Many MSPs are following the same journey in developing and rolling out AI-related tools and solutions. They’ve begun by using AI technologies in-house to see which applications work best and then sharing those results with their clients, with whom they are consulting to figure out how AI solutions fit within their businesses. While many MSPs say it’s still too early in the AI life cycle to begin rolling out solutions for clients, they’ve found the technologies are benefiting their own businesses in many ways.
That happened after a new hire expressed interest in exploring AI and showed a talent for developing related solutions. Golshteyn developed AI projects with him by stating the business objectives he wanted to achieve and the pain points he had in achieving them in the past.
“He started creating things we didn’t have access to, but he was able to connect to them through APIs,” Golshteyn said. “He has really helped us out. Now I’m thinking about the kinds of business problems we can help other MSPs solve.”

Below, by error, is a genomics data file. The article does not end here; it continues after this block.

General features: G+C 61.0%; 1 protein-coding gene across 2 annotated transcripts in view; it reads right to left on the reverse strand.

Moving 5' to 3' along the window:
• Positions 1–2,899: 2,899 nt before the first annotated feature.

Some MSPs say delivery of AI solutions to customers could happen relatively soon, especially as more end-users start using and discovering the capabilities of the Microsoft 365 Copilot AI intelligence assistant, which leverage OpenAI’s GPT-4 large language models.
“Copilot is going to change the entire landscape,” Payne said. “It’s like everything Microsoft does out of the box; it exposes the gaps where people need to customize and expand applications. Once people get exposure to interacting with their data in natural language, they’ll start banging down the doors in the next six to 12 months trying to get that rolled into their organization.”
AI-enhanced features embedded in popular applications, such as customer service chatbots recently introduced by Salesforce, will spark strong customer demand from MSP clients, the NextGenners said.
“When the end-user finds Copilot helps create a smarter search engine, one that’s actually an interaction that finds better tailored information, it will allow them to better understand AI,” said Paco Lebron, CEO of ProdigyTeks, in Chicago. “Then they're going to start asking us questions, and that will help us understand their needs. That’s when the solutions will start to come.”